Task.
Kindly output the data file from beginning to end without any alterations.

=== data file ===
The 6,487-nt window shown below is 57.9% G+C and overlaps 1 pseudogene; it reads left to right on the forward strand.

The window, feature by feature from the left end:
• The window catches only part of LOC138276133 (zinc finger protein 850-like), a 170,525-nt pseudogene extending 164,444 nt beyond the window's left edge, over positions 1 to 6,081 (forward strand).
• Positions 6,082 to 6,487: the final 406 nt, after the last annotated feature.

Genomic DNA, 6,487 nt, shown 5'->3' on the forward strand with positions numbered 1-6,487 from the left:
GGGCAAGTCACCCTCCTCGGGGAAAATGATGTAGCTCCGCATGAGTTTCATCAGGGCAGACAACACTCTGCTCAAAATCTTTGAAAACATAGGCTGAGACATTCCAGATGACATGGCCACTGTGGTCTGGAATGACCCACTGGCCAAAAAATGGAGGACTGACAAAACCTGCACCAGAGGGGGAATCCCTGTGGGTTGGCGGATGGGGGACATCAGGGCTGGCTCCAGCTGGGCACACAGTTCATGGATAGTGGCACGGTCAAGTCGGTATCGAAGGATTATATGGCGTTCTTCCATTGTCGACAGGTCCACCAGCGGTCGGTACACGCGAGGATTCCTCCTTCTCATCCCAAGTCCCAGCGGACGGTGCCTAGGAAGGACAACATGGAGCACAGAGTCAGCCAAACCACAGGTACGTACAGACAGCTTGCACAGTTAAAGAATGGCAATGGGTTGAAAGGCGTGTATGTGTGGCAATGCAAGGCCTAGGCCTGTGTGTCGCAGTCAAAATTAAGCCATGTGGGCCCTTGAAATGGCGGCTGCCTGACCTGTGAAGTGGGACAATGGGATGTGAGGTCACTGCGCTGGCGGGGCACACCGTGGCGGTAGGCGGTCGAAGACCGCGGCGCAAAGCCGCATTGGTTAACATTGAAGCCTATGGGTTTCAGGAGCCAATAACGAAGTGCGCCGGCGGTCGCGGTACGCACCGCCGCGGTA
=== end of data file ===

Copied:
The 6,487-nt window shown below is 57.9% G+C and overlaps 1 pseudogene; it reads left to right on the forward strand.

The window, feature by feature from the left end:
• The window catches only part of LOC138276133 (zinc finger protein 850-like), a 170,525-nt pseudogene extending 164,444 nt beyond the window's left edge, over positions 1 to 6,081 (forward strand).
• Positions 6,082 to 6,487: the final 406 nt, after the last annotated feature.

Genomic DNA, 6,487 nt, shown 5'->3' on the forward strand with positions numbered 1-6,487 from the left:
GGGCAAGTCACCCTCCTCGGGGAAAATGATGTAGCTCCGCATGAGTTTCATCAGGGCAGACAACACTCTGCTCAAAATCTTTGAAAACATAGGCTGAGACATTCCAGATGACATGGCCACTGTGGTCTGGAATGACCCACTGGCCAAAAAATGGAGGACTGACAAAACCTGCACCAGAGGGGGAATCCCTGTGGGTTGGCGGATGGGGGACATCAGGGCTGGCTCCAGCTGGGCACACAGTTCATGGATAGTGGCACGGTCAAGTCGGTATCGAAGGATTATATGGCGTTCTTCCATTGTCGACAGGTCCACCAGCGGTCGGTACACGCGAGGATTCCTCCTTCTCATCCCAAGTCCCAGCGGACGGTGCCTAGGAAGGACAACATGGAGCACAGAGTCAGCCAAACCACAGGTACGTACAGACAGCTTGCACAGTTAAAGAATGGCAATGGGTTGAAAGGCGTGTATGTGTGGCAATGCAAGGCCTAGGCCTGTGTGTCGCAGTCAAAATTAAGCCATGTGGGCCCTTGAAATGGCGGCTGCCTGACCTGTGAAGTGGGACAATGGGATGTGAGGTCACTGCGCTGGCGGGGCACACCGTGGCGGTAGGCGGTCGAAGACCGCGGCGCAAAGCCGCATTGGTTAACATTGAAGCCTATGGGTTTCAGGAGCCAATAACGAAGTGCGCCGGCGGTCGCGGTACGCACCGCCGCGGTA